If you like the bush and clear mountain streams where you can fish for trout, then the Snowy Mountains offers excellent opportunities. Rivers up this way are part of our fishing folklore, particularly among fly-fishers. Several of my friends take off into the mountains, park their cars along isolated tracks and backpack through the bush to spend a few days fishing pristine waters. This is the extreme end of fishing, ideal when you are young and fit.
For the rest of us, there are plenty of opportunities offering easy access and good fishing, like Geehi Flat, about 30 km east of Khancoban on the Alpine Way. You can’t miss it; simply turn off when you see the bridge over Swampy Plain River.
The camping area includes toilets and a stone hut that can be used for cooking. A paved brick path along the river from the car parking area to the toilets seems out of place in a national park, and in such a pristine environment. Camping is rudimentary but very pleasant, with cleared grass areas surrounded by dogwood and peppermint gums. Drive through the first area and follow the track, and you’ll come across several stone huts, such as Old Geehi Hut and Keeble’s Hut. These are used for shelter, but no one is allowed to take them over, so they are free to all comers.
Keeble’s Hut is a must see. Arthur Keeble, an engineer on the Kiewa Hydro Electric Scheme, built the hut over six weeks in 1948 for Arthur and Flo Nankervis and friends. Its outstanding feature is the actual- size painting of an 8 pound 14 oz (4 kg) brown trout on the door. The plaque alongside the painting says Mrs A. Nankervis caught the trout in February 1954 on a dry Jock Scott fly. Now, if that isn’t enough to get you fishing the Swampy then nothing will!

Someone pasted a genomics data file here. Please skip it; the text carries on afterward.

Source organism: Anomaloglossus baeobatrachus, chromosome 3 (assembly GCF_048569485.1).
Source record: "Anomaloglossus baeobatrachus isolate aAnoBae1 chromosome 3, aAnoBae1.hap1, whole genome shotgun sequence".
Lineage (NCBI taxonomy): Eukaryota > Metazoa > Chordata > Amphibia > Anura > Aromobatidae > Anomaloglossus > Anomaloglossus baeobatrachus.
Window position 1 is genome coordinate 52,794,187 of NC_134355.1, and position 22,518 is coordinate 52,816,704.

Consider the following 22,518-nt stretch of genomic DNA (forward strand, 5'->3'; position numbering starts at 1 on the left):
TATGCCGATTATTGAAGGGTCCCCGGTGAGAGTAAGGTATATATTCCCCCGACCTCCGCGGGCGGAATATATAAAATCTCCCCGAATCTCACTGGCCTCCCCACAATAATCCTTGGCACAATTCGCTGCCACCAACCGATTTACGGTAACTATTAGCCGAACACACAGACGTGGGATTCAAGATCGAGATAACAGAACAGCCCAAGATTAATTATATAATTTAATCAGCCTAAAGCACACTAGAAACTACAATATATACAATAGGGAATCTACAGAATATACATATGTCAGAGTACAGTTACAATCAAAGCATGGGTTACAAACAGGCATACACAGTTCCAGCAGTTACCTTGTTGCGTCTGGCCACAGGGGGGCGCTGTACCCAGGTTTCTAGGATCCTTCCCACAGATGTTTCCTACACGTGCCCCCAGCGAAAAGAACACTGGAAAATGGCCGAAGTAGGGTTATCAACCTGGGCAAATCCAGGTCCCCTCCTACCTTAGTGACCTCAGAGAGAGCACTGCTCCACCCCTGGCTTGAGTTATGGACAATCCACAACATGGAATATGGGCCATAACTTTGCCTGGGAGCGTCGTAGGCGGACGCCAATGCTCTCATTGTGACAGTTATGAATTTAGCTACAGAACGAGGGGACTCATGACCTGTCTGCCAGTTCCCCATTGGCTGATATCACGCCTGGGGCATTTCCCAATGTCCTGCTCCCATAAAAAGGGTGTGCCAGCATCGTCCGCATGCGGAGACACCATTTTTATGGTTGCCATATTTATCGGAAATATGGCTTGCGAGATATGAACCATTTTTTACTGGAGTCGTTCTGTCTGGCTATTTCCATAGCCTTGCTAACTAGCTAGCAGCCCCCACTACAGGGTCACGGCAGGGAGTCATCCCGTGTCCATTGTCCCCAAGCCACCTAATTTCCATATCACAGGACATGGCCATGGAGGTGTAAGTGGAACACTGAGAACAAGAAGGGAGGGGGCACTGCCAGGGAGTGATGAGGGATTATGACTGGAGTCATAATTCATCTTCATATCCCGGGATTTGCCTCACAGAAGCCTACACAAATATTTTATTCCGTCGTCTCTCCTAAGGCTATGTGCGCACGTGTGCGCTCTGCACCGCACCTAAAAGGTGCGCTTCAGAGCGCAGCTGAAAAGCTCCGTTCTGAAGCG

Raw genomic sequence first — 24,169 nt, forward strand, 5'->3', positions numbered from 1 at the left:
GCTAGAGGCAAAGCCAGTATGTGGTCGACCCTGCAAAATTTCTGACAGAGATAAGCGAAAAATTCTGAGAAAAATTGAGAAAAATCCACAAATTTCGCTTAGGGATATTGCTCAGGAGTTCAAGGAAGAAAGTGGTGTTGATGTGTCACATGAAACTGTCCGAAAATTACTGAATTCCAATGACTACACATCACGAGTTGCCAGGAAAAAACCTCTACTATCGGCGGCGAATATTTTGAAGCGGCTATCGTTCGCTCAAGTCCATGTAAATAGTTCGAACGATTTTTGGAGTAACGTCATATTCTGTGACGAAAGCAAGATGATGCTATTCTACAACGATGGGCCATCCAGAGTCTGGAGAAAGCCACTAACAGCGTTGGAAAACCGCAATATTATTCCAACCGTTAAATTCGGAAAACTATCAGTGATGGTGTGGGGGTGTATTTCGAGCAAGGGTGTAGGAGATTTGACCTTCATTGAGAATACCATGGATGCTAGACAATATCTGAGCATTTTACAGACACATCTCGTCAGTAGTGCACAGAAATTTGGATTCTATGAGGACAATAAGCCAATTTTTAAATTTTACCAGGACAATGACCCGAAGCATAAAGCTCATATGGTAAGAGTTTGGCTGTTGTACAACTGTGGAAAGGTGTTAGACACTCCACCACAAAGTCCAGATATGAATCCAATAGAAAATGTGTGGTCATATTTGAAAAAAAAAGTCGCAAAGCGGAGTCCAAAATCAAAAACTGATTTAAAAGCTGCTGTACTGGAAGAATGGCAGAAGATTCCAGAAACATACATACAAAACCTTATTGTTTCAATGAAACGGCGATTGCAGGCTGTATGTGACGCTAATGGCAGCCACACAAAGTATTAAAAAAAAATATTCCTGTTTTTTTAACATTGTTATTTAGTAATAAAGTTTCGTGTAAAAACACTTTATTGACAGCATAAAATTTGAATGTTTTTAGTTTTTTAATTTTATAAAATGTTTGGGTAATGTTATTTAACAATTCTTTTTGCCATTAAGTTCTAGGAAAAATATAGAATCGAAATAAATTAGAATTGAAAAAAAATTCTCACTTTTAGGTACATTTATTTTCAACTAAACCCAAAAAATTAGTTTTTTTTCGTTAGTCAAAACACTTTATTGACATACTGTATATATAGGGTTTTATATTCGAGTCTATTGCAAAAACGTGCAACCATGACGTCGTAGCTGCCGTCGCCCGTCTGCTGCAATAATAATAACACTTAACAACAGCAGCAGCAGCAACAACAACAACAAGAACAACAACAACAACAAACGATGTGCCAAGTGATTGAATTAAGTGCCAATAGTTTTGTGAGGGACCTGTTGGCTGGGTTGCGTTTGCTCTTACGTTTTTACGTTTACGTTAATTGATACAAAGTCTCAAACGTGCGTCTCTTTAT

I fished with Andy Zarro and Neil Bennetts, and they directed me to ford the river in a couple of places until we arrived at our destination, just above where Bogong Creek flows into the Swampy. For a backdrop we had the magnificent, super-steep Geehi Walls. Neil, who combines shearing and farming with being a fishing guide, is a fourth-generation mountain man. He told how his father and grandfather used to drive cattle over the Geehi Walls to feed on the mountain grasses.
The Swampy River was low and clear and there was concern that the trout would see us before we had a chance to put a fly over them. Neil rigged up a two-fly rig, using a dry Stimulator pattern to act as a strike indicator above a gold beadhead brown nymph. Andy preferred to work just the dry fly, a Geehi beetle. One angler walked the river casting his fly at riffles, runs and pools, and the rest of us stayed out of sight of the trout on the riverbank.
Walking through the scrub dodging wombat holes and always alert for snakes, the presence of deer was all-too obvious. Small trees had branches broken and debarked by deer scraping their antlers. In some heavily wooded areas, the deer had created clearings making access easier.
Trout were proving wary and the fishing was slow. Bright sun and shallow clear water are not ideal trout-fishing conditions. After a couple of hours we decided to try our luck in Bogong Creek, which had cover, so the trout would be less likely to see us.
Neil went first and soon managed to catch and release several small brown trout.
Fishing is as much about experiencing the outdoors as it is catching trophies. We didn’t catch any monsters, but the great outdoors was breathtaking.